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Piggyback Soybean Cyst Nematode Sampling With Fall Fertility Sampling

It’s a great first step in managing SCN-resistant soybean varieties that resist SCN.

Hopefully, one of these days the skies are going to clear in rain-deluged areas so farmers may harvest their soybeans. When that happens, a good follow-up step later this fall is to double up while pulling soil fertility samples. 

“It’s also a great time to pull soil samples for soybean cyst nematode (SCN) testing while you’re in the field,” says Sam Markell, North Dakota State University plant pathologist and leader of The SCN Coalition.

It’s the first step in actively managing SCN resistance, which is a growing problem for many soybean farmers, whether they realize it or not.

“With research showing that SCN populations are becoming resistant to the source of resistance (PI 88788) used in 95% of commercial soybean varieties, farmers can no longer assume that planting an SCN-resistant variety is controlling this pest,” Markell says. “That’s why the SCN Coalition recommends that farmers know their nematode numbers.” (Find a short animation showing how the SCN problem evolved here.) 

Since soybean boards in several states offer free SCN soil testing, it may cost little to nothing to test your fields, so you know your numbers. The following states offer soybean farmers free SCN soil testing: Arkansas, Michigan, Minnesota, Nebraska, Ohio, South Dakota, Tennessee, Texas, Virginia, West Virginia, and Wisconsin.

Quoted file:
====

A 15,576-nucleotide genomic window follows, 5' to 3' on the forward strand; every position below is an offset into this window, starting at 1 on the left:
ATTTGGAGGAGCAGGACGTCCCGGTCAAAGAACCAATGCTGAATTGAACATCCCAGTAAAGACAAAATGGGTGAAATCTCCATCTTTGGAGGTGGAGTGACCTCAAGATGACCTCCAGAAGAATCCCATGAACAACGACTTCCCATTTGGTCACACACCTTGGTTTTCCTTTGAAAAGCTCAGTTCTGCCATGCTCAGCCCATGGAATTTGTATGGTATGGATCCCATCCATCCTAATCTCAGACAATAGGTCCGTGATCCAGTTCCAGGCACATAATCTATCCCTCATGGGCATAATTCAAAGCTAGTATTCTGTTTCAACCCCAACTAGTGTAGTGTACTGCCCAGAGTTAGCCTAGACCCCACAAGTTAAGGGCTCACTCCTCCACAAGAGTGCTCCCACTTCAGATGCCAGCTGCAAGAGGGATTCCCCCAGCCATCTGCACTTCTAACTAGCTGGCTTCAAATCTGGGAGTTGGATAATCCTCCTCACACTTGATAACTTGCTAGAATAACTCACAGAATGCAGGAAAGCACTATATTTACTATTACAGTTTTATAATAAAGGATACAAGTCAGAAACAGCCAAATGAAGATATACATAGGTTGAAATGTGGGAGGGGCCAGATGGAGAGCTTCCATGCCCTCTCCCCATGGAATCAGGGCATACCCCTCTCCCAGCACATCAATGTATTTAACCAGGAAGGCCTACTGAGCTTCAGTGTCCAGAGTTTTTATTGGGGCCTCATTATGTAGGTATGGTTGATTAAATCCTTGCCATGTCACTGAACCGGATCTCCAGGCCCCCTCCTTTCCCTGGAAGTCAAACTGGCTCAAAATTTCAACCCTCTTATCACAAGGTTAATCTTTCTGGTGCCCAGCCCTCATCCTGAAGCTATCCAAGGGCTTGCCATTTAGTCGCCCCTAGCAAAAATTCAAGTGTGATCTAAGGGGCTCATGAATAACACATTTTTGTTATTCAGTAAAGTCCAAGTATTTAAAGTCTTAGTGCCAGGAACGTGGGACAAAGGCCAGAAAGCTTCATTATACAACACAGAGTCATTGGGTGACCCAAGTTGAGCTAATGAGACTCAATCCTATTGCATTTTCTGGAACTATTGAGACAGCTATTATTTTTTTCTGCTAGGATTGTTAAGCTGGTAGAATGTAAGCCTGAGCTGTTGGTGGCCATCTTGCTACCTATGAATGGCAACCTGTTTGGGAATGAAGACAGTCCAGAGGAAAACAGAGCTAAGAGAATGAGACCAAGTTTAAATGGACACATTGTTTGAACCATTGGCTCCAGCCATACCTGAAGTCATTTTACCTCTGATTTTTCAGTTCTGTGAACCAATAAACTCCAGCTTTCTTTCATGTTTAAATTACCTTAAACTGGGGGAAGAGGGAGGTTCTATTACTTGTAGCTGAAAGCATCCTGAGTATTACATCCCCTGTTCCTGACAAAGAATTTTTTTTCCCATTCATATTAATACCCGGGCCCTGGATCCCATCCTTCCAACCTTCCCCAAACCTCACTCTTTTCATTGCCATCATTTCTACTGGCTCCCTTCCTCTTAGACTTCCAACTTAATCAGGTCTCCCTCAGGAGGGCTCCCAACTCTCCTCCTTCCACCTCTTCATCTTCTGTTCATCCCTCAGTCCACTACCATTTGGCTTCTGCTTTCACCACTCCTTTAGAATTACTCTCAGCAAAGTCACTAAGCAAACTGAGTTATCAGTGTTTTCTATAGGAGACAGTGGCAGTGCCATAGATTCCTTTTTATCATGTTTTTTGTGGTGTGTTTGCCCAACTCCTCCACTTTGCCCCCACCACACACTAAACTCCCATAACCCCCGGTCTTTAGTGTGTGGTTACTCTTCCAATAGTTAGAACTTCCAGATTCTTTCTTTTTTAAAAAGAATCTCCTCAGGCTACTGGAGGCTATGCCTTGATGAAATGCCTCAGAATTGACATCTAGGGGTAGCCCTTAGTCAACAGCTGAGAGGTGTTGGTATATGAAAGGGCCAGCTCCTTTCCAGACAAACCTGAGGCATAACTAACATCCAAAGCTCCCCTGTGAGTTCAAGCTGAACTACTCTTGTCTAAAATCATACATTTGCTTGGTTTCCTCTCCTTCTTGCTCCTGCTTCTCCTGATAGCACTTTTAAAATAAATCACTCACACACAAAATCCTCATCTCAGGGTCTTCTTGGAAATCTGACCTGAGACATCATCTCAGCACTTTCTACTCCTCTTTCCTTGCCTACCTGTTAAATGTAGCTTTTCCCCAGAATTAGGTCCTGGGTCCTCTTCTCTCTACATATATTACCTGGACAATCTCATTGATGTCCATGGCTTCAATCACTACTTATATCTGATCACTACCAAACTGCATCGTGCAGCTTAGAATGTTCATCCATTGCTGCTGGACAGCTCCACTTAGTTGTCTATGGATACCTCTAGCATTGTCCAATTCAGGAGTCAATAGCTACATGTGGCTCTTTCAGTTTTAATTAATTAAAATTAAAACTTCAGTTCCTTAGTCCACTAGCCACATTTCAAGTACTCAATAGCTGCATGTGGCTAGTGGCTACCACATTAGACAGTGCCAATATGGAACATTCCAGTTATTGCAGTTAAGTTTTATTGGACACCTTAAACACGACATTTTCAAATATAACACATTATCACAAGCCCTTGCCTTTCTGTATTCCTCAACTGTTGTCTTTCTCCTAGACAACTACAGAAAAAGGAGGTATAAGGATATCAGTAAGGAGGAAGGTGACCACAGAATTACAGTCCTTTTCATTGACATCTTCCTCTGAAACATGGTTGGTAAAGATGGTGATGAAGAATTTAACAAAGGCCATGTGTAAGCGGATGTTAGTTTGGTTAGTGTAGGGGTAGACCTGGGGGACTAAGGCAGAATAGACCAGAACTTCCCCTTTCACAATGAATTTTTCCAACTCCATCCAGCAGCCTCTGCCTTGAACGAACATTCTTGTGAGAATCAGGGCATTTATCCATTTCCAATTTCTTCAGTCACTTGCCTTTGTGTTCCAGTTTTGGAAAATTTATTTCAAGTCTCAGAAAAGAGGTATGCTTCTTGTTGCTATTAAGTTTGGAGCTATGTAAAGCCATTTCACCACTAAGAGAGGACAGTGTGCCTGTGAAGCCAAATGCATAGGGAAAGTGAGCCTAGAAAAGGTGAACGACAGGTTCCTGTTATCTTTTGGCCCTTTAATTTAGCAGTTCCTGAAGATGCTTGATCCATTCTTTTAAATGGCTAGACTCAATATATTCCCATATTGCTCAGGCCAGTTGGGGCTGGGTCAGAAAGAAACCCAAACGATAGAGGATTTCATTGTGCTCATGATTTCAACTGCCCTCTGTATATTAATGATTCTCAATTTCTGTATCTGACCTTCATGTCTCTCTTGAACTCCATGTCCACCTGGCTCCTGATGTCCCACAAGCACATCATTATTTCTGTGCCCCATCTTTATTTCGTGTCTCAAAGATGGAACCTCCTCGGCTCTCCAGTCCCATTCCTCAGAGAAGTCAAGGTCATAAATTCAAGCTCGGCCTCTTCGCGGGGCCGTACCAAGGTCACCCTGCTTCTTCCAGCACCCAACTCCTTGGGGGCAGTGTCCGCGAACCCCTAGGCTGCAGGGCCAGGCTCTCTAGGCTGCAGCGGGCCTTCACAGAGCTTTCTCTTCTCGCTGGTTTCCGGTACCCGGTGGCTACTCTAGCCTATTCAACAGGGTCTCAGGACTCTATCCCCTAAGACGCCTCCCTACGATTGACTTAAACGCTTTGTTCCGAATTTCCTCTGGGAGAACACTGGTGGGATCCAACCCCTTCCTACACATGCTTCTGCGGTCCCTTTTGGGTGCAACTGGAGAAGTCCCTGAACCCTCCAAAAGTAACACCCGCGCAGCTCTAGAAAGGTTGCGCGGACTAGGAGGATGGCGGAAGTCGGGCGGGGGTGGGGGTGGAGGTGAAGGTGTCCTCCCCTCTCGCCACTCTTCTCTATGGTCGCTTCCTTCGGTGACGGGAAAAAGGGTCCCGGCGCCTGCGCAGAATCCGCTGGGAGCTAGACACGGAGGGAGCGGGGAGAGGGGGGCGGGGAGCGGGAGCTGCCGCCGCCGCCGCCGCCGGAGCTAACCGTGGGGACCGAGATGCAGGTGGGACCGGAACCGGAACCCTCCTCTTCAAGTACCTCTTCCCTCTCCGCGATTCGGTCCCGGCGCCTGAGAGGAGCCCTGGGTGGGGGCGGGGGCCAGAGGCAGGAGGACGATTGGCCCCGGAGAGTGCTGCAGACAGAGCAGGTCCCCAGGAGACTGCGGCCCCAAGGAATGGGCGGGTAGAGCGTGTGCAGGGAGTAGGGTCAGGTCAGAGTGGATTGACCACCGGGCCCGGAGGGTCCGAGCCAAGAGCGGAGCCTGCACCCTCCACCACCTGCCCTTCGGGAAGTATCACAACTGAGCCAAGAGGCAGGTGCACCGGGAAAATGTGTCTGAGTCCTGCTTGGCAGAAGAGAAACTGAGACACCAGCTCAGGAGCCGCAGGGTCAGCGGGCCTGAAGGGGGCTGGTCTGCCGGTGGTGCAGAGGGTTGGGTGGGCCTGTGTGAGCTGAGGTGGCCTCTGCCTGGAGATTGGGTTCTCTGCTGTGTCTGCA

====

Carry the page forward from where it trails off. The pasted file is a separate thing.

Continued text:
“This list isn’t exhaustive, so check with your state soybean board,” Markell adds.

In states that don’t offer cost assistance, SCN tests generally cost $1 to $2 per acre. “The yield loss potential is $10 to $20 per acre, so testing makes economic sense,” he continues. “You can have yield losses of up to 30% from SCN with no above-ground symptoms.”

Fall is a perfect time to sample fields where soybeans were grown this year, as well as fields planted to corn in 2018 and slated for soybeans next year. “You’ll get information on this year’s crop, as well as data to help you make management decisions next spring,” says Markell. 

A similar sampling process

The SCN sampling process is similar to soil fertility sampling. Use a soil probe that’s a 1-inch diameter tube. Collect 20 cores or more from 6 to 8 inches deep.

“We’d like cores collected either in a zig-zag pattern, or you can pull cores from high-risk areas in the field,” Markell says. “Those include entryways, high soil pH areas, low spots, and areas that have previously flooded, as well as areas in the field with unexpectedly low yields that you can’t explain.” Put the cores in a bag and mail them to private or public testing labs.

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